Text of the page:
Statistics Canada predicts that, by 2031, nearly one in four Canadians will be over 65;
A 2015 report by Conference Board of Canada estimates that 2.4 million Canadians over 65 will require continuing care support, both paid and unpaid, by 2026. By 2046, that number will reach nearly 3.3 million;
The total number of volunteers in Canada was lower in 2013 than in 2010. This is a 4.0% decline in the number of Canadian volunteers, while the population aged 15 years and older increased by about one million;
Time banks run on time, not money. They typically offer services needed by people who are older or who have disabilities, including friendly visits, telephone companionship, shopping, transportation, minor home repairs, computer help, relief for family caregivers, and peer counseling;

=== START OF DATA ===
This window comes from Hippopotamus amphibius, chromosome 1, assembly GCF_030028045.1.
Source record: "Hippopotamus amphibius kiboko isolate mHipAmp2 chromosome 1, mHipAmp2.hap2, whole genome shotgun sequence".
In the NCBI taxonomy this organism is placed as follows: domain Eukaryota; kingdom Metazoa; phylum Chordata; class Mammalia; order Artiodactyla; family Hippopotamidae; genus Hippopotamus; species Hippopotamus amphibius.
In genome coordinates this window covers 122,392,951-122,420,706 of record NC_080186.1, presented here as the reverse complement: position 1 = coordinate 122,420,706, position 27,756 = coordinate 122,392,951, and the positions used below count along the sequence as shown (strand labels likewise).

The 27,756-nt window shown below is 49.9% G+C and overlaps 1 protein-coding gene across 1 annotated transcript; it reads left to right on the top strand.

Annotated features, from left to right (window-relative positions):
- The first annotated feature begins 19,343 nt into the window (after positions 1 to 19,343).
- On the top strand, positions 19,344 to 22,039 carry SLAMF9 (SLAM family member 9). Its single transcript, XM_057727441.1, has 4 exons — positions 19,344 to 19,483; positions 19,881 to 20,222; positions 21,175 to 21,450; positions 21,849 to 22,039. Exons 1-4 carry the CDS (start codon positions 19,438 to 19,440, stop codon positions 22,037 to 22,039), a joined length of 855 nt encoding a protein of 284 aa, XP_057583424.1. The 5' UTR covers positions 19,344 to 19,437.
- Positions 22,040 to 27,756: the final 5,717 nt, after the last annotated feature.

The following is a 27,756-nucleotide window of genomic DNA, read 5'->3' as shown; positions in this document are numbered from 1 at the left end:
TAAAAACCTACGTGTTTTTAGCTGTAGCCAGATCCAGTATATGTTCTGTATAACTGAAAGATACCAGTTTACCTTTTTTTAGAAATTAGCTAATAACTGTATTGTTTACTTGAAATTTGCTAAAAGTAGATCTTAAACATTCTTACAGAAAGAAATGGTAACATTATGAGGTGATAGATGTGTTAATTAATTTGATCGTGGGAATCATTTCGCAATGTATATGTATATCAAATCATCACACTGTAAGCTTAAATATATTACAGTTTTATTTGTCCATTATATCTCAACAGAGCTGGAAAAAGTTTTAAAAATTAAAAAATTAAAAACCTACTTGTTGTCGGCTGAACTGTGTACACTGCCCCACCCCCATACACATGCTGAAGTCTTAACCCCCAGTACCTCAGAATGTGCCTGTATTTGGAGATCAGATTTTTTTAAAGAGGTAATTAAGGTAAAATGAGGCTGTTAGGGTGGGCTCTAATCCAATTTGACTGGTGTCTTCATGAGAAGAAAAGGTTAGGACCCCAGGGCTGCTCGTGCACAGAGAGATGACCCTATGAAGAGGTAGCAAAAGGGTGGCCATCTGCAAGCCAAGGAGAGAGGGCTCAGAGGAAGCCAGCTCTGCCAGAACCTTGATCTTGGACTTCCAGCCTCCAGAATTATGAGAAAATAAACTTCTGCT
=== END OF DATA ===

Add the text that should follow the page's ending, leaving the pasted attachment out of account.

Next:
A time bank would encourage many more Canadians to volunteer their time and have a direct impact on the lives of seniors and persons with disabilities, by valuing and rewarding the time they commit;
A “time bank” would help address additional social needs faced by many of our seniors. The time bank would enable seniors and persons with disabilities to access the help they otherwise would have had to do without.
We, the undersigned, residents of Canada, call upon the Government of Canada to foster the creation of Time Bank Canada systems that will encourage more Canadians to contribute their time to the needy, seniors, and persons with disabilities in Canada.
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